In 1888, after dropping from public view completely, Dickinson was invited, once again, to speak for the Republican National Committee. Her zeal for topics now seemed to be more of an embarrassment than a help for the group, and she was quickly let go (Macksey). Three years later, in Danville, Pennsylvania, she was admitted to the Danville Psychiatric Hospital with growing signs of mental instability, and after her release, she sued for a nominal amount of money (Unknown). By 1910, twenty-two years before her death, she had so dropped out of the public eye that ?someone wrote to a New York newspaper asking whether the great Anna Dickinson, women?s rights advocate, abolitionist, and orator, was still alive. The newspaper?s editor replied that she had been dead for ten years.? (Polsky) A New York couple gave her financial support, and the once fiery American Joan of Arc then spent the rest of her life quietly in New York where she died October 22, 1932, just six days shy of her 90th birthday (Luce).

Due to the death of her father, Dickinson took up the cause he died fighting for. Dickinson would not have been the speaker she was, if those around her had not been charmed by her youth and intensity. William Lloyd Garrison led her though the speaking circuit, arranging various public appearances, without which, Dickinson would never have gotten a start. This led her to Susan B. Anthony and Elizabeth Cady Stanton, who further led her along and molded her in their own image. Most information on the internet about Dickinson concerns various allegations about her sexuality, and letters written to and from Susan B. Anthony. These claims are ridiculous, and after examining the letters, seem simply to be taken out of context and read with a modern day eye, instead of with amore accurate understanding of the times. Much has also been read into the fact that she never married and often stayed with women, but this seems more due to the fact Dickinson was worried about making a name for herself than finding love.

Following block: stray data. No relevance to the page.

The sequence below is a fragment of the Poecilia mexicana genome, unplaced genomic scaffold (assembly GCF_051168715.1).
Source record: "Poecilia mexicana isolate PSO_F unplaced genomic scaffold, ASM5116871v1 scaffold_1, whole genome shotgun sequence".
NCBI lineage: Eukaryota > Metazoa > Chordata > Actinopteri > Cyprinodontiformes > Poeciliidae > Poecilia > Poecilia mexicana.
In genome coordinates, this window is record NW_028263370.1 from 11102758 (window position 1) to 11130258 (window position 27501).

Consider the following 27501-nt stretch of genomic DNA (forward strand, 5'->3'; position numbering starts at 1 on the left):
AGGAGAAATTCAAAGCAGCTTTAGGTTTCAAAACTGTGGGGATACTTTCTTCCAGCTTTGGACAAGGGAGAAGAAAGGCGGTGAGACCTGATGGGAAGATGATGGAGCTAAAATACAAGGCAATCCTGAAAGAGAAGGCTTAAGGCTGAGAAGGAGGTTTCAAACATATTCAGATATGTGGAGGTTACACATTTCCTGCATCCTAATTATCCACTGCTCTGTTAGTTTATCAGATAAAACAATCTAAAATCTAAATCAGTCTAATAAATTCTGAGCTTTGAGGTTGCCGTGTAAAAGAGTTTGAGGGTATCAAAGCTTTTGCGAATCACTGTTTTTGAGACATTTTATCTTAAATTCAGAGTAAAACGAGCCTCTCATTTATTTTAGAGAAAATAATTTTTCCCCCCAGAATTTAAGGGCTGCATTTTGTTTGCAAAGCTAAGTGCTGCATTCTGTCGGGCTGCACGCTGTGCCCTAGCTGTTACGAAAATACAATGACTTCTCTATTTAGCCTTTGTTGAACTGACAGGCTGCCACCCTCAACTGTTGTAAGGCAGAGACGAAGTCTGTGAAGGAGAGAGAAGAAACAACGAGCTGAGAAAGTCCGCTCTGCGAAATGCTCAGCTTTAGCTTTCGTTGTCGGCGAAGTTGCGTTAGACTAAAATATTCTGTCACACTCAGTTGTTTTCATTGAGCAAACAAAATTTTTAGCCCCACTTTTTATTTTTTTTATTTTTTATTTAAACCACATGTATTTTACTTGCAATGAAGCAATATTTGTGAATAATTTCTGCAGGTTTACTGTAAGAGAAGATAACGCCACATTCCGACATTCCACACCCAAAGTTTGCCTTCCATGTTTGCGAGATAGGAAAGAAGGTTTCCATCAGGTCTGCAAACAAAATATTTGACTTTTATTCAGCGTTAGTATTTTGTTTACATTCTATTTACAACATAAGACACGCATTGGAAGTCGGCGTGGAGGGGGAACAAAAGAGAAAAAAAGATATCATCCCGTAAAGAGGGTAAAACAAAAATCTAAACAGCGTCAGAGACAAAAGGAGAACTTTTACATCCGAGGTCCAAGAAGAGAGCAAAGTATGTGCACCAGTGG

Dickinson?s speeches may have been impassioned, heartfelt sermons, but these sentiments came from the death of her father and the excitement she was caught up in when she stood at the podium, not from a scrutiny of her own feelings. She rode on the backs of the superior men and women of her time, hoping that they would carry her to fame and fortune, only to find that when the times changes she was not able to change with them, and found herself alone in New York to die, left by the fickleness of fame.

Author Unknown. Biography of Anna. E. Dickinson. (1997)


Chester, Giraud. Embattled Maiden: The Life of Anna Dickinson. Putnam, 1951

Faderman, Lillian. To Believe in Women: What Lesbians Have Done for America.

New York: Houghton Mifflin Company, 1999.

Goldstein, Leslie Friedman. The Constitutional Rights of Women. Wisconsin:

U of Wisconsin Press, 1988.

Greenspan, Karen. The Timetables of Women’s History. New York: Touchstone Books,


Luce, Henry R. Biography of Anna E. Dickinson. San Francisco: Page Wise, 2000.

Macksey, Joan & Kenneth. Book of Women’s Achievements. New York: Stein & Day,


Owens, Jennifer. ?Shoulder to Shoulder: Kansas Women Win the Vote?. A Moment in

Time: Kansas State Historical Society. March 1997: 10 ? 12.

Polsky, Sara E. ?Anna Elizabeth Dickinson.? History?s Women: An Online Magazine.

(1998) http://www.historyswomen.com/AnnaElizabethDickinson.html

Stanton, Elizabeth Cady. ?Chapter XVII: Lyceums and Lectures?. Eighty Years and

More: Reminiscences 1815 ? 1897. 1898.

Weatherford, Doris. American Women’s History. New York: Prentice Hall, 1994